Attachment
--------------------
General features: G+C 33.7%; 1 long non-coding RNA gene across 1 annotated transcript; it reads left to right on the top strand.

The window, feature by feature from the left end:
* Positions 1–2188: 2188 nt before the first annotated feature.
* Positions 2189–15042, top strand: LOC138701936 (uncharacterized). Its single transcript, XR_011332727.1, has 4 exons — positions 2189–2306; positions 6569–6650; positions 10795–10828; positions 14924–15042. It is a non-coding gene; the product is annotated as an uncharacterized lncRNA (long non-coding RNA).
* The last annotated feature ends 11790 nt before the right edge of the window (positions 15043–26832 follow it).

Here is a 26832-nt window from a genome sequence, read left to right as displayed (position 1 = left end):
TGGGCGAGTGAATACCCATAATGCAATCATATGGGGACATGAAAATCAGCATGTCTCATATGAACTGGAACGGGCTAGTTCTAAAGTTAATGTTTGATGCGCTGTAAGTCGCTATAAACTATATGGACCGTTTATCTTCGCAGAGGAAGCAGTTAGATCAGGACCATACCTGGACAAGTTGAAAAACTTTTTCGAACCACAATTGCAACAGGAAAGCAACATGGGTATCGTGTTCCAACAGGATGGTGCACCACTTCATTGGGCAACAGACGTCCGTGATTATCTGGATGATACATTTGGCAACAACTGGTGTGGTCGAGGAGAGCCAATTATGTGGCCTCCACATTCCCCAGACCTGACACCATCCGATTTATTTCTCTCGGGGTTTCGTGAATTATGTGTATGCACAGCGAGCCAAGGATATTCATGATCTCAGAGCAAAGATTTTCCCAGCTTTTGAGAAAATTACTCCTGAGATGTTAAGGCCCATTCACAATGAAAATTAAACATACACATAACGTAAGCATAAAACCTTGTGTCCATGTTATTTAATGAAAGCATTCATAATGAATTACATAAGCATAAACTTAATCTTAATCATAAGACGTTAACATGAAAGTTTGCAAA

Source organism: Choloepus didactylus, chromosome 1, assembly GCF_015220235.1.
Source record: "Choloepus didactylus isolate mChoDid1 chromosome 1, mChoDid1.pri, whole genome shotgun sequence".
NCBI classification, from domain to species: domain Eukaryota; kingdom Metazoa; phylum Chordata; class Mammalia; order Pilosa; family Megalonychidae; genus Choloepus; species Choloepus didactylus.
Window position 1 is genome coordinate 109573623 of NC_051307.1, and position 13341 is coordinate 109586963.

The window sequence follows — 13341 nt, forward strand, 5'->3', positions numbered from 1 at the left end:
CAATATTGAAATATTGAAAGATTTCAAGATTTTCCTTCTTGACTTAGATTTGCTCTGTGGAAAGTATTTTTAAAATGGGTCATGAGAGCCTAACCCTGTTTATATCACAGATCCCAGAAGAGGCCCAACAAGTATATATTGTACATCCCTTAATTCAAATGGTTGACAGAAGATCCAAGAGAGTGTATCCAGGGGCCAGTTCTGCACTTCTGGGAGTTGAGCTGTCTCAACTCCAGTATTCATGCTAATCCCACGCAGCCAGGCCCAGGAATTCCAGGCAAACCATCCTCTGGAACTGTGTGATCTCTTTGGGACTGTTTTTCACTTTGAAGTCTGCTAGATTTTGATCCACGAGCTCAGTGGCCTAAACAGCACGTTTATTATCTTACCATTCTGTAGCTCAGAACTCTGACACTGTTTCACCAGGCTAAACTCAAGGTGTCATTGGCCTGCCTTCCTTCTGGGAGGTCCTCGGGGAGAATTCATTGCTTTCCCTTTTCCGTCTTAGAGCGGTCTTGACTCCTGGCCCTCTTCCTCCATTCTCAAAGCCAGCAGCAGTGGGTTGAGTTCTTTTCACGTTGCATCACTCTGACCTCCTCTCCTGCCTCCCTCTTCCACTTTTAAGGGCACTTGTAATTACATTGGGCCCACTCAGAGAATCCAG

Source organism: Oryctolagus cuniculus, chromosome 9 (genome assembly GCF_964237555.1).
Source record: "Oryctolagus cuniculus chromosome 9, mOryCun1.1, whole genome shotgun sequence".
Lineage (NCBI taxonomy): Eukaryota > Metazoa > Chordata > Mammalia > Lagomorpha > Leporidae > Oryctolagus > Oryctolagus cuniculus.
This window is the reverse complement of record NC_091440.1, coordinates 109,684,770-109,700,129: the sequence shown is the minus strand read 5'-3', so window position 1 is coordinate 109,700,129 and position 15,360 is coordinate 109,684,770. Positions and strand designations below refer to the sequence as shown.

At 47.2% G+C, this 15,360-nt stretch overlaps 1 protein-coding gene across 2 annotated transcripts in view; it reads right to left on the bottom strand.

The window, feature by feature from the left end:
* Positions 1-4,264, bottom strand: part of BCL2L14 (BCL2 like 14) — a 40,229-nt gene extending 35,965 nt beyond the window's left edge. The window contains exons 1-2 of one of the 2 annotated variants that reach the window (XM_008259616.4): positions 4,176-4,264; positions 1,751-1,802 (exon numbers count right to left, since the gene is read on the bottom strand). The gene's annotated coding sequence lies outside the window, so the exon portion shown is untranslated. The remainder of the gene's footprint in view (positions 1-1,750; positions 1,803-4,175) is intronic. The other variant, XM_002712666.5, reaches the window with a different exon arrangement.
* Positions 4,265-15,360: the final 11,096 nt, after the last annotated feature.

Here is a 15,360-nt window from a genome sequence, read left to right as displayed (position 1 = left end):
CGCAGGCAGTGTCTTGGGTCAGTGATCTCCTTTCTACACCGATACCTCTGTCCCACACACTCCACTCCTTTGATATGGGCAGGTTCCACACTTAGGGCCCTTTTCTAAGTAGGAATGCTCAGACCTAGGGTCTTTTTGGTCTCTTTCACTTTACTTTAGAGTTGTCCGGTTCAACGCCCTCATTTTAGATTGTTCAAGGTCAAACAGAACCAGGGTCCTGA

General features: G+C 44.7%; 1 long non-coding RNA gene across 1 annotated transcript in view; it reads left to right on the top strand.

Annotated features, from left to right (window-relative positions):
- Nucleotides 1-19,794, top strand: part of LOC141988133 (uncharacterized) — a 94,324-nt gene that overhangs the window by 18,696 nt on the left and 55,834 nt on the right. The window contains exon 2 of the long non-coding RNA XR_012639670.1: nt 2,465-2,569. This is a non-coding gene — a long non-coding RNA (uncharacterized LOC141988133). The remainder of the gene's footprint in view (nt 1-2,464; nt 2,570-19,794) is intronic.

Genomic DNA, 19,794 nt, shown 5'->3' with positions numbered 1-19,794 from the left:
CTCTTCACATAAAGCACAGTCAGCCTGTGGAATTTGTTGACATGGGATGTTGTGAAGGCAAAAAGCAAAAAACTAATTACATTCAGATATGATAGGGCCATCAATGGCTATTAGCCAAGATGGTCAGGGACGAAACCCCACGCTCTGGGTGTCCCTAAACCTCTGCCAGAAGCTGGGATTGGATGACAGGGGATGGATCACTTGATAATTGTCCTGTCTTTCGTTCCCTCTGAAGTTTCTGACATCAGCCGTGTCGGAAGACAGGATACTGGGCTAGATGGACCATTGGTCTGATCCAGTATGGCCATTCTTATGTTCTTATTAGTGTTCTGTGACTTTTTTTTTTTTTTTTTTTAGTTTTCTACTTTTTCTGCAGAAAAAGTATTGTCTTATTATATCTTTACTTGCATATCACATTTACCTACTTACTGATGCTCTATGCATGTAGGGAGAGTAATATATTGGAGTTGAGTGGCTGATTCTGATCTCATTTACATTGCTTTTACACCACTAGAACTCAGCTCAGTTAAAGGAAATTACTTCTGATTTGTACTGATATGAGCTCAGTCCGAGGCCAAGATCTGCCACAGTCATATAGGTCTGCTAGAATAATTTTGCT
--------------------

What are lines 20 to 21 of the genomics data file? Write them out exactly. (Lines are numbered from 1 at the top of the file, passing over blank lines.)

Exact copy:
* Positions 1-4,264, bottom strand: part of BCL2L14 (BCL2 like 14) — a 40,229-nt gene extending 35,965 nt beyond the window's left edge. The window contains exons 1-2 of one of the 2 annotated variants that reach the window (XM_008259616.4): positions 4,176-4,264; positions 1,751-1,802 (exon numbers count right to left, since the gene is read on the bottom strand). The gene's annotated coding sequence lies outside the window, so the exon portion shown is untranslated. The remainder of the gene's footprint in view (positions 1-1,750; positions 1,803-4,175) is intronic. The other variant, XM_002712666.5, reaches the window with a different exon arrangement.
* Positions 4,265-15,360: the final 11,096 nt, after the last annotated feature.